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Next year, the Papua New Guinea economy will boast the biggest growth in the world. Rowan Callick looks at what political leaders and policymakers must do to take advantage of the country’s talent and opportunities.

Papua New Guinea is a country teeming with talent and with opportunity, and with the banks claiming they have the liquidity and the desire to support viable businesses or projects.

Why, then, is the population growing rampantly faster and bigger than new jobs are being created?

How can PNG be on the verge of becoming in 2015 the champion economy in the world, with gross domestic product growth widely forecast to exceed 20 per cent, while at the same time it languishes in the United Nations’ Human Development Index?

In the rankings for 2013, published in late July, it languished at 157th of 187 countries, with 26 of the countries below it in Africa.

In this index, which includes measures such as life expectancy, years of schooling, and national income per person, it slipped backwards a notch last year.

Leadership needed

Part of the problem has always been a lack of true leadership: politicians who pretend to their voters, that yes they can have it all, their traditional values and lives intact as well as the benefits of modernity to which they aspire, without any serious sacrifice or trade-off.

In truth, of course, people in PNG have to be prepared by their leaders for sacrificial change, if their aspirations are even to be approached, let alone fulfilled.

Engaging with Asia’s ‘A-team’

Of course, PNG is not Asia. But it has failed to understand the way in which East Asia has been transformed, rapidly emerging from deep poverty into a prosperity that retains many core values. PNG is hugely advantaged in its location close to leading sources of capital, of technical skills, of management expertise, and to the world’s most hungry markets for mining and farm commodities, and for tourism.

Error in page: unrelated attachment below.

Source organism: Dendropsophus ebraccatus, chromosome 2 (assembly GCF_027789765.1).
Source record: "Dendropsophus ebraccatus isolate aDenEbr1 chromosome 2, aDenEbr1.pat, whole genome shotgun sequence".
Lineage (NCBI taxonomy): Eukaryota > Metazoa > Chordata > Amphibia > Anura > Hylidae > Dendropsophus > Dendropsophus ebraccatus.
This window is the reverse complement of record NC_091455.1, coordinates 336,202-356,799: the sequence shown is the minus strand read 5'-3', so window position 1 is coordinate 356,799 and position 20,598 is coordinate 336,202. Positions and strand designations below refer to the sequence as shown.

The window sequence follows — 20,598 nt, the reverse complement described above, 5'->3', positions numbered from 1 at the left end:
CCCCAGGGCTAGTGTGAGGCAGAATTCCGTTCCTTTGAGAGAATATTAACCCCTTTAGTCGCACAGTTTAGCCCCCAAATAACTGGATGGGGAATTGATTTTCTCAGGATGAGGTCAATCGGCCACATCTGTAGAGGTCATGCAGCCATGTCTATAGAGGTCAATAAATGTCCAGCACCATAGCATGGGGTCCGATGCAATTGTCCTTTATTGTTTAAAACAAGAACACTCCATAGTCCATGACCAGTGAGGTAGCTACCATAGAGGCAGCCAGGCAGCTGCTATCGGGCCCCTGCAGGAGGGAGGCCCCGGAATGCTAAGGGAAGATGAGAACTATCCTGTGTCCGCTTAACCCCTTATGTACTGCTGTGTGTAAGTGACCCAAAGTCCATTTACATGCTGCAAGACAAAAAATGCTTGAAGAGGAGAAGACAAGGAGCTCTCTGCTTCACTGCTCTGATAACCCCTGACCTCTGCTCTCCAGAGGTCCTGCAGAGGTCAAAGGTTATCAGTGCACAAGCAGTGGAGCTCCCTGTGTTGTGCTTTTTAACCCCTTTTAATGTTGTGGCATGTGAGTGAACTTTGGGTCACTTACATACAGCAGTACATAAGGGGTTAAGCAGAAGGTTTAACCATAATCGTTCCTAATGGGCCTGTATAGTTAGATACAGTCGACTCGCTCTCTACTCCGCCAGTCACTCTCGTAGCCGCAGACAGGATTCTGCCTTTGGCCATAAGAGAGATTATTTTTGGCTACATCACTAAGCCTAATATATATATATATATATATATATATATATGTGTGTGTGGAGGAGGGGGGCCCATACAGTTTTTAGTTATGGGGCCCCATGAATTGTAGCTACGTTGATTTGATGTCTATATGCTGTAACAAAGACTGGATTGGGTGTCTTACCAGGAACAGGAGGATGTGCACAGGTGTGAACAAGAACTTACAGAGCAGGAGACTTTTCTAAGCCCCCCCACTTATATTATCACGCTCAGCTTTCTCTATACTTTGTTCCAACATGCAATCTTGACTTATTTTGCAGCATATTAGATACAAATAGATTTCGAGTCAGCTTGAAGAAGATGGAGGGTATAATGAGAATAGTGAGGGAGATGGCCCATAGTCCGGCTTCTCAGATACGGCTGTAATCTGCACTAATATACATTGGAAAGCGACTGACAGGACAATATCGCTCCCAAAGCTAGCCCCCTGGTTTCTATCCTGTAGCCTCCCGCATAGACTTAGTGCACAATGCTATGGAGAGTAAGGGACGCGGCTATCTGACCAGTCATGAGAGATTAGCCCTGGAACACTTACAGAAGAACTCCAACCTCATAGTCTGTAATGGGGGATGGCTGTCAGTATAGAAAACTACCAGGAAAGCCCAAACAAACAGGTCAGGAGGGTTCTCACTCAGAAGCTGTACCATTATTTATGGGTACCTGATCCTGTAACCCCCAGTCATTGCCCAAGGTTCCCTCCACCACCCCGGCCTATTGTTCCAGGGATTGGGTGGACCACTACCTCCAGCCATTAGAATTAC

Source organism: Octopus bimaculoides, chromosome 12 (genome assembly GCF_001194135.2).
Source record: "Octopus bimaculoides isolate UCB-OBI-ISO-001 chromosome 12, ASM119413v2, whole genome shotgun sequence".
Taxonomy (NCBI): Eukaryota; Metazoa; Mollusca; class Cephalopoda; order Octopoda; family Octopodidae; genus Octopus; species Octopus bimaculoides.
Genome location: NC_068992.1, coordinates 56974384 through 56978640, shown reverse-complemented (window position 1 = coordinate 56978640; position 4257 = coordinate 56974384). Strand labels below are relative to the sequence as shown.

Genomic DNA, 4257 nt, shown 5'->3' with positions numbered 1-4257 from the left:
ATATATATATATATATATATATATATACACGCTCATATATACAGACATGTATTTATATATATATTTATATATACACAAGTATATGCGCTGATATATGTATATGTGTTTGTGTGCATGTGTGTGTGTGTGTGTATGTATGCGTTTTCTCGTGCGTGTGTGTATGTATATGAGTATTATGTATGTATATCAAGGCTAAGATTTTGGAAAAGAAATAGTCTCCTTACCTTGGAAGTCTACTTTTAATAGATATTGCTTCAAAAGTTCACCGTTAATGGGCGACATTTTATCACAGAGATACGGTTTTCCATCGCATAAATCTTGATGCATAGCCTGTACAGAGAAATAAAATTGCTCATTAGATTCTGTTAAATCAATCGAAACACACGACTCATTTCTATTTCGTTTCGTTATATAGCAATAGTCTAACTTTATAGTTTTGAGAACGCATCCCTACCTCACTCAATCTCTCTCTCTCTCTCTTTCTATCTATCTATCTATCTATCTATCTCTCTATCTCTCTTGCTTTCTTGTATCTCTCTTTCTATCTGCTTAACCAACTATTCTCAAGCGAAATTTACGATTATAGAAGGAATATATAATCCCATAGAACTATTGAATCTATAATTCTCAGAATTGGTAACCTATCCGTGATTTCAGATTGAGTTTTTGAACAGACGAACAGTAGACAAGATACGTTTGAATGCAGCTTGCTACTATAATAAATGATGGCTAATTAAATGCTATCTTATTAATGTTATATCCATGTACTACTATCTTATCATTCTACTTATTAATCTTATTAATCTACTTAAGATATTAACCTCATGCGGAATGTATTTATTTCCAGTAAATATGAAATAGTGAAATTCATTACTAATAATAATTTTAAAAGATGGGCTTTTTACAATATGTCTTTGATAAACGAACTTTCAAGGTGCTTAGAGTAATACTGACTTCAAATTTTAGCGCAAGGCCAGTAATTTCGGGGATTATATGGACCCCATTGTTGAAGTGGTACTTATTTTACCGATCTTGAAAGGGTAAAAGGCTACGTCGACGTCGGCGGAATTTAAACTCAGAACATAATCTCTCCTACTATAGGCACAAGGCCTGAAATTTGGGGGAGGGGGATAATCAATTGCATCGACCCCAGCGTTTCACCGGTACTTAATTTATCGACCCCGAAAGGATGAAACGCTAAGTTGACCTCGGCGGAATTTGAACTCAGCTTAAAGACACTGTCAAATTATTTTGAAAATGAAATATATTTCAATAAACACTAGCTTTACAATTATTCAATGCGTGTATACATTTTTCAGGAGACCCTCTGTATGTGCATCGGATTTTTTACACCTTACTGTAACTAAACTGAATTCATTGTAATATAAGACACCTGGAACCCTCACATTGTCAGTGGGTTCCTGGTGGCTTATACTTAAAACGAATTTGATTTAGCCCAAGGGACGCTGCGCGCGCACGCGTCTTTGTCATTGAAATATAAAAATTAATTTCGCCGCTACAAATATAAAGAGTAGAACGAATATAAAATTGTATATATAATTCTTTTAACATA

Yet the contact between the cultures remains thin, and often wary—limited to unpopular, low-skilled migrants and to equally unpopular high-rent corrupt contacts withoften third-grade Asian business leaders who lure politicians to provide them with protected access.

PNG needs to build new relationships with the Asian ‘A-team’, from scratch.

Special economic zones

Max Rai, the thoughtful and experienced head of the trade division of PNG’s Department of Trade, Commerce and Industry, is suggesting creating special economic zones, which should have a priority on jobs and building skills. Asian business is familiar with such zones, and could be attracted.

But this first requires first class infrastructure, including reliable, cheap power and international telecommunications, direct international air flights, quality business hotels at competitive rates (meaning below half the present tariffs), and a sense of personal safety.

Protectionist barriers need to come down, not go up. International expertise, management, capital must be encouraged and welcomed.

Tourism special zones can be created in places like Milne Bay and the Gazelle Peninsula in East New Britain—again, requiring direct flights and top class infrastructure.

And farm exports should be encouraged, such as fresh vegetables that can be sold to north Asia during their unproductive winter, with a specialisation in niche, high quality products. Many value-added drinks and foods and spices can also be big employers, especially if land is able to be leased and aggregated to provide commercially-viable space.

Culture change needed

This all requires a huge culture change on the part of PNG’s elite, who are prospering from the revenues from the readily-taxed gas, oil and mineral exports, but are leaving inadequate amounts to trickle down.

It can happen. And surprisingly swiftly.

Countries to the north and west of PNG have shown that.

But PNG must take serious note of what has worked best there, and tailor those routes for itself.

Time is running out, as the population explosion threatens to overrun such opportunities. Opening doors and reducing barriers have always achieved more than protecting—well, what? Thriving industries and jobs? Hardly … with the exception of the resources and energy sector.

Rowan Callick is the Asia-Pacific editor of The Australian newspaper.